UNC Lineberger breast cancer faculty members presented their research findings at the 2016 San Antonio Breast Cancer Symposium Dec. 6-10. The meeting drew more than 7,000 cancer caregivers and scientists from around the world, who attended talks and presentations on the latest developments in breast cancer care and research.
UNC Lineberger Comprehensive Cancer Center researchers and physicians shared research findings and gained recognition at the symposium, which draws thousands of breast cancer physicians and researchers to San Antonio.
This year, Susan G. Komen presented UNC Lineberger researcher Charles M. Perou, PhD, with the Brinker Award for Scientific Distinction in Basic Science, the organization’s highest science honor. Perou was recognized for his contributions to the understanding of breast cancer as distinct molecular subtypes. In addition to accepting the honor, Perou gave a talk, “Breast Cancer Genomics: From the Individual to the Human Population.”
Other UNC Lineberger members also presented research findings at the largest breast cancer research meeting in the United States.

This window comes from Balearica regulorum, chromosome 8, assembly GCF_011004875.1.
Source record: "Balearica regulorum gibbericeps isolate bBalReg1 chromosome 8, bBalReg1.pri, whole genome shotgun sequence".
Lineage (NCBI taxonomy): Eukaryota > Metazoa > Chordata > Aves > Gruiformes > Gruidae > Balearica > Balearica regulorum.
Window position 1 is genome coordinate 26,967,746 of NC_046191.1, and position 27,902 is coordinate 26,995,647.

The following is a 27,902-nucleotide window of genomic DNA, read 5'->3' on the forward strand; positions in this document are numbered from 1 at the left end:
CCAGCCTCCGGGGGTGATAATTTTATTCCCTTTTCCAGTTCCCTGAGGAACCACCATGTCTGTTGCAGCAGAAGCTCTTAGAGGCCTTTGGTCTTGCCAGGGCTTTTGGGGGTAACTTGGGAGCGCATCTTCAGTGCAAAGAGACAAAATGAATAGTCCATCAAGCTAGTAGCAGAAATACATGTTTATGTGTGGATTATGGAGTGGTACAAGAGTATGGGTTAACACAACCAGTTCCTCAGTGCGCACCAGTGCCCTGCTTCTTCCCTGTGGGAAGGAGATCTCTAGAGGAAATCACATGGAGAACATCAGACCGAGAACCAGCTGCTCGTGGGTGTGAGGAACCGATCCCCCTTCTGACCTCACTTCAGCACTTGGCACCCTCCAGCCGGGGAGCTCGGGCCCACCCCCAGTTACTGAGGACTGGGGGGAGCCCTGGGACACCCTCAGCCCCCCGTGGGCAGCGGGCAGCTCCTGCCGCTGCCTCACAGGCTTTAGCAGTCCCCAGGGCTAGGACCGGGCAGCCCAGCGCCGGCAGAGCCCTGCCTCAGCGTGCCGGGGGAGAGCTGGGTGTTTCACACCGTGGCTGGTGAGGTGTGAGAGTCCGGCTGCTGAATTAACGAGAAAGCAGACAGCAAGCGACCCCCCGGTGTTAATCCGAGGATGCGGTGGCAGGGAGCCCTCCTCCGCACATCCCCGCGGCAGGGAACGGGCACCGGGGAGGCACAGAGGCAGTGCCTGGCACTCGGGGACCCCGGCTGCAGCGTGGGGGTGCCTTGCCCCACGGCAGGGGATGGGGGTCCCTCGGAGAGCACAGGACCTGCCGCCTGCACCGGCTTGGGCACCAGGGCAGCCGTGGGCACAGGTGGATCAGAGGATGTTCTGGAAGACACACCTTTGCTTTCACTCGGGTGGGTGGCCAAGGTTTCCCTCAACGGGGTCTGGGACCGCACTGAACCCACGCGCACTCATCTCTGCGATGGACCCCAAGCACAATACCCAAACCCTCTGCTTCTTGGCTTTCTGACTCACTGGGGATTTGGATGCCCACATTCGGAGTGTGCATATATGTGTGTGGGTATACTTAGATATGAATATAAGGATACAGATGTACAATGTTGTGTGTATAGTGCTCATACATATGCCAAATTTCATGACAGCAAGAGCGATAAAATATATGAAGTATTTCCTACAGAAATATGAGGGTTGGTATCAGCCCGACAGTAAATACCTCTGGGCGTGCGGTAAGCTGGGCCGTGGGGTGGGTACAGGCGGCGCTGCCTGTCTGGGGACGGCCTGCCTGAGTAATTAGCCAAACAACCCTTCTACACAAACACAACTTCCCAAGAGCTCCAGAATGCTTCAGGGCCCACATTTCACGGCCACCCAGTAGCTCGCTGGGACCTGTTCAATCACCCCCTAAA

Maki Tanioka, MD, PhD, shared findings from a preliminary study that identified biomarkers that the researchers believe may help predict how patients with HER2-positive operative breast cancer will respond to trastuzumab (Herceptin) and chemotherapy. The American Association for Cancer Research, one of the meeting’s sponsors, presented Tanioka with an AACR Scholar-in-Training Award.
Katherine Hoadley, PhD, reported she and her colleagues developed a model that can predict which triple negative breast cancer patients will respond to chemotherapy.
presented outcomes for an analysis that found that women who are 65 years or older with metastatic breast cancer were more likely to have a cancer-linked genetic alterations in their tumors, and had a larger total number of genetic alterations, than younger patients overall.,
An analysis led by Katie Reeder-Hayes, MD, MBA, a UNC Lineberger member and assistant professor in the UNC School of Medicine, compared toxicity and effectiveness of traxtuzumab combined with anthracycline versus platinum chemotherapy for adjuvant therapy of HER2-positive breast cancer in older women.
Melissa Troester, PhD, a UNC Lineberger member and associate professor in the UNC Gillings School of Global Public Health, was first author of a study presented at the symposium that examined differences in subtype by race and age for women included in the third phase of the Carolina Breast Cancer Study.